Gabe Morales: Did He Just Give The MLB Every Reason To Make Check-Swings Reviewable?

Image+from+YouTube%3A+https%3A%2F%2Fwww.youtube.com%2Fwatch%3Fv%3DRiFnoMQjcYo+

Image from YouTube: https://www.youtube.com/watch?v=RiFnoMQjcYo

Isaac Sullivan

On Thursday night, the San Francisco Giants and the Los Angeles Dodgers—the two best teams in the MLB with each having historic seasons for their franchises—fought in a winner-take-all game 5 in the National League Division Series. With 6.5 million viewers, game 5 generated the largest audience of a league division series game since game 4 of the Yankees-Red Sox series back in 2018. Throughout the game, both teams struggled to mount an offense, making every call that much more crucial. 

Entering the ninth inning with the game tied at 1-1, the Dodgers answered with a run in the top half of the inning. The Giants had just three more outs to keep their historic season alive. Brandon Crawford popped up a fly ball becoming the first out of the inning.  Kris Bryant was able to reach first base on a fielding error by the Dodgers third baseman, Justin Turner. After working a 2-2 count, LaMonte Wade Jr. struck out, putting the Giants’ season on the shoulders of Wilmer Flores. 

Photo from YouTube: https://www.youtube.com/watch?v=RiFnoMQjcYo

Back in July, Flores hit a clutch two-run homerun off of Dodgers closer, Kenley Jansen, to give the Giants a 3-2 lead in the top of the ninth inning. The Giants ended up winning that game 4-2. Knowing how close the race to the top of the division had been throughout this season, this proved to be a vital moment between these two clubs. Stepping into the batter’s box, Flores knew he was truly capable of achieving just about anything. 

https://www.youtube.com/watch?v=2mq8QyPWd2Q 

Dodgers pitcher Max Scherzer pushed Flores into a corner, putting him behind with an 0-2 count. But what happened on the third pitch of the at-bat will forever leave the Giants organization—and their loyal fanbase—playing the what-if game. First base umpire, Gabe Morales, called strike three on a check swing, snuffing out the Giant’s dreams of moving on to the National League Championship Series. After several reviews of the called check-swing, the majority of the public, including the game’s announcers, agreed that Morales had made the wrong call. Morales himself admitted just after the call that “check swings are one of the hardest calls we have. I don’t have the benefit of multiple camera angles when I’m watching it live.” There was no doubt that Morales made the wrong call.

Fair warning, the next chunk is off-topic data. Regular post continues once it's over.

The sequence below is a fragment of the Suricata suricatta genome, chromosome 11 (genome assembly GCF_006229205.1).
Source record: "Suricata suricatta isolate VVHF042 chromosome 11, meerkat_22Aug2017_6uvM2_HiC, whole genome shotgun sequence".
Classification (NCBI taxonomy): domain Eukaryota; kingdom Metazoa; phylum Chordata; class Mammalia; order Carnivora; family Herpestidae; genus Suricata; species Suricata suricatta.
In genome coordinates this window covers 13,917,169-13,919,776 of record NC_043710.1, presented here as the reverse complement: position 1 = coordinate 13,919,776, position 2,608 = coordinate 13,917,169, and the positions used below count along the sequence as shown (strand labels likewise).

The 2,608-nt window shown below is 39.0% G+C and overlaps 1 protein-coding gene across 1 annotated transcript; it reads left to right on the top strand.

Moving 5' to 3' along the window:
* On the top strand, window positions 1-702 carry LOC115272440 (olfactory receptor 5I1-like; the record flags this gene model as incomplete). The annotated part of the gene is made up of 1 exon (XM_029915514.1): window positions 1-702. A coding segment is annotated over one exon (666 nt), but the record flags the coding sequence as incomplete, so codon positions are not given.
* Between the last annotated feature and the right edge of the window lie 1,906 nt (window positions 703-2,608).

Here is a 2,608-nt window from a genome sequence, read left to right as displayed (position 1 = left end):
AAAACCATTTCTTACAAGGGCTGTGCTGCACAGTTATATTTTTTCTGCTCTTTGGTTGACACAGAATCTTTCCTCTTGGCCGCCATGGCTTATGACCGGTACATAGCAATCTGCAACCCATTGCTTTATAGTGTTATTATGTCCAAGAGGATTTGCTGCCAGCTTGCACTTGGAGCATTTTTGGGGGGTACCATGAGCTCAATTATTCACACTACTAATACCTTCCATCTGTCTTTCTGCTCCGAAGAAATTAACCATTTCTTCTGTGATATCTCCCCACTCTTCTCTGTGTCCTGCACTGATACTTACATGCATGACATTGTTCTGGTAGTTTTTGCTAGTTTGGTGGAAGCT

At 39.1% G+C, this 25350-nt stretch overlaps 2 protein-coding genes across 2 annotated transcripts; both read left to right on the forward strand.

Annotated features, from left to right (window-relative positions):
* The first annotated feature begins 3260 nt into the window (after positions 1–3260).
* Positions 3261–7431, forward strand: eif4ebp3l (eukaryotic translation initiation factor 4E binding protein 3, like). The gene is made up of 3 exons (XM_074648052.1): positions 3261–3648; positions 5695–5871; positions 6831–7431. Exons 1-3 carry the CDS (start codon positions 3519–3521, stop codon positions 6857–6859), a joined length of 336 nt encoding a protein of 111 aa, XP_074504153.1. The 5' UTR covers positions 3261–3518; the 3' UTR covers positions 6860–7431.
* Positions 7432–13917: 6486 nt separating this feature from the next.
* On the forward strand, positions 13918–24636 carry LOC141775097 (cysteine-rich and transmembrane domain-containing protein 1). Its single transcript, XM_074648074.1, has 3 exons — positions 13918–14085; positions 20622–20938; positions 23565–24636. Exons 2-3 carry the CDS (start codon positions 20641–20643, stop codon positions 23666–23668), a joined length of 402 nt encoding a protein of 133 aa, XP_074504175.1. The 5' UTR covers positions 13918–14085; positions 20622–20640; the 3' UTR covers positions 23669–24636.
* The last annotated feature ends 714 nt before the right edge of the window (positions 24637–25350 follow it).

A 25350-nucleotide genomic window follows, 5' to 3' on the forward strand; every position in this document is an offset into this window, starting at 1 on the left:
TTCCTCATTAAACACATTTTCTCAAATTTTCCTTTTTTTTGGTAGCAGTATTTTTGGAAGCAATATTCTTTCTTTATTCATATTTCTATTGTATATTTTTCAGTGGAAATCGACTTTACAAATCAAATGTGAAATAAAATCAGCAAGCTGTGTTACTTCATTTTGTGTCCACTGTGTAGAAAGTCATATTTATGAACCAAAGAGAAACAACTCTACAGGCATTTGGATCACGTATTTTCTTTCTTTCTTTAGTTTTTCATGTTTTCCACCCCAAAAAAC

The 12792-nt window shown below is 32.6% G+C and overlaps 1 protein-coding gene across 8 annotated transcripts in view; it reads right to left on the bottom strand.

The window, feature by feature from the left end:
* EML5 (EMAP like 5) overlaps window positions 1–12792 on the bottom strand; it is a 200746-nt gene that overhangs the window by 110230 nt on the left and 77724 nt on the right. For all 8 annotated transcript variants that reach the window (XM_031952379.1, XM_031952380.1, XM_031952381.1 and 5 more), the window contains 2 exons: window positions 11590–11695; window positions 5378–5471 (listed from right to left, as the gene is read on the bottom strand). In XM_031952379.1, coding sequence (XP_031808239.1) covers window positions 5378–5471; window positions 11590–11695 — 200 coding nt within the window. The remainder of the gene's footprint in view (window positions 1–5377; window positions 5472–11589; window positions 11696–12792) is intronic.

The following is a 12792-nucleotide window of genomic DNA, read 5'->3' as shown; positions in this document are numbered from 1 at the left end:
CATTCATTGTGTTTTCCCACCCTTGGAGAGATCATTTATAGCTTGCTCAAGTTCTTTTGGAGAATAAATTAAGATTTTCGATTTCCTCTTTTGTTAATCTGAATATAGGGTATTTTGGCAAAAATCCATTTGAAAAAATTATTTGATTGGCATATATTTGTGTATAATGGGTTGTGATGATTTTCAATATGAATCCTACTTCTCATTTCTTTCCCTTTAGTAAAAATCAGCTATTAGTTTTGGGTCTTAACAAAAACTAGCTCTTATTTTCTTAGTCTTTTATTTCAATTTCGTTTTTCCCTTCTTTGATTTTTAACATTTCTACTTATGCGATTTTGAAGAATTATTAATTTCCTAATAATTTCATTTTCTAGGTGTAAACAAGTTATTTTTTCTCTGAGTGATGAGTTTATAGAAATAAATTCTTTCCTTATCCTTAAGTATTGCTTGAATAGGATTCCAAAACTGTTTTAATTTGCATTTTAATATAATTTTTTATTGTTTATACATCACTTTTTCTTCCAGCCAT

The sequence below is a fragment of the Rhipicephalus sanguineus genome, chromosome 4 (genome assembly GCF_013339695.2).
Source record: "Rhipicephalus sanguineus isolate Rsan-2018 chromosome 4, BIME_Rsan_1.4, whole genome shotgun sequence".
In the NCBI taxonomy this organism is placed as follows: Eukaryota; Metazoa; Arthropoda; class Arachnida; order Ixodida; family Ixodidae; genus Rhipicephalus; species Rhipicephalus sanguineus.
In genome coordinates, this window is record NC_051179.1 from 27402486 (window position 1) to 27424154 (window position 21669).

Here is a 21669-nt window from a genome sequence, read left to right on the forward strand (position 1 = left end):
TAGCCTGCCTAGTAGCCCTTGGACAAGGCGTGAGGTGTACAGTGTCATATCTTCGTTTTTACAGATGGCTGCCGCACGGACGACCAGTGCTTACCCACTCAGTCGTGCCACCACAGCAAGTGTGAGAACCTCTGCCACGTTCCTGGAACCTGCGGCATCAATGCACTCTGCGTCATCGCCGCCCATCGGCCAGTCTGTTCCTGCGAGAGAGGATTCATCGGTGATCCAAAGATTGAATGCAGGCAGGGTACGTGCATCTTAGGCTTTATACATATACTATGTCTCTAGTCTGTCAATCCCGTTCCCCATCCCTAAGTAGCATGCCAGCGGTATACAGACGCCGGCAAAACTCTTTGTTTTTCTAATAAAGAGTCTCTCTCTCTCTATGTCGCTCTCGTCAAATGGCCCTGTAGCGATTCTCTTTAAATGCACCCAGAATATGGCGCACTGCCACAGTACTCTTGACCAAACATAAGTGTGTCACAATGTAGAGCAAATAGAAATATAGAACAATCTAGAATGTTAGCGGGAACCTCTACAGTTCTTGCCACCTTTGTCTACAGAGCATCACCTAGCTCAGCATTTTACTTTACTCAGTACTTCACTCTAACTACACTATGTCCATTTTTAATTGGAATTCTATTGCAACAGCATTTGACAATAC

https://www.youtube.com/watch?v=RiFnoMQjcYo 

Millions of baseball fans came together to scrutinize the call by Gabe Morales. Some went as far as editing Morales’s Wikipedia page to assert that Morales had suddenly become “legally blind.” Morales made his major league debut as an umpire only seven years ago. Despite his relatively short career, Morales has made many questionable calls, and he has made these calls at some of the most significant times in baseball games. 

In April of 2019, the Chicago Cubs hosted the Anaheim Angels. In the bottom of the ninth, the Cubs were down 6-5. They had two runners in scoring position. And they were down to their last out. Kyle Schwarber, who is no longer with the Cubs, brought the at-bat to a full count. Angels closer Cody Allen, threw a ball in the dirt, which would have resulted in a walk to load the bases, but Morales insisted Schwarber had swung instead. Although Schwarber’s swing was closer to a full swing than Flores’s swing had been, it was still a questionable call. Immediately after the game-ending call, Schwarber sprinted toward Morales full of rage, but his teammate Javier Báez was able to hold him back.  Schwarber’s reaction punctuated the absurdity of Morales’s call, with the announcers stating, “That’s as upset as we have ever seen him.” 

https://www.youtube.com/watch?v=kD8oV1xRnkI 

Not only has Morales struggled with his check-swing calls, but he has also struggled with other calls, too. Earlier this year in June, the Red Sox faced the Yankees. The game was tied at 4-4 in the bottom of the ninth, but the Yankees had runners at first and third with two outs. The batter up was Rougned Odor,  and the count was 2-2. Matt Barnes delivered the 2-2 pitch, but it missed the plate by several inches.  Rather than calling the pitch a ball, Morales quickly called it the third strike. Odor dropped his bat and stood at the plate in disbelief. As the announcers reviewed the pitch, one simply said, “Oh my, not even close.”

https://www.youtube.com/watch?v=aGM_Ycns0uk&t=54s 

It’s a cliché to say that we are all human and that we all make mistakes. And as true as that may be in life, we simply have to insist on higher standards in the MLB, especially with so much on the line for the players, the team franchises, and the fans. Gabe Morales’s call was inexcusable. Indeed, only days after Morales’s screwy call against Flores, newspaper sports writers wondered if the time had now arrived to introduce robot umpire technology into MLB games. While robots may be far-fetched at this point, Morales’s call may lead to other reforms with check-swing calls. Perhaps the time is ripe to make the calls reviewable. Whatever happens next, one thing is certain: check-swing calls should not allow one umpire to mistakenly end a hard-working team’s postseason in an instant. We can’t allow that to happen again.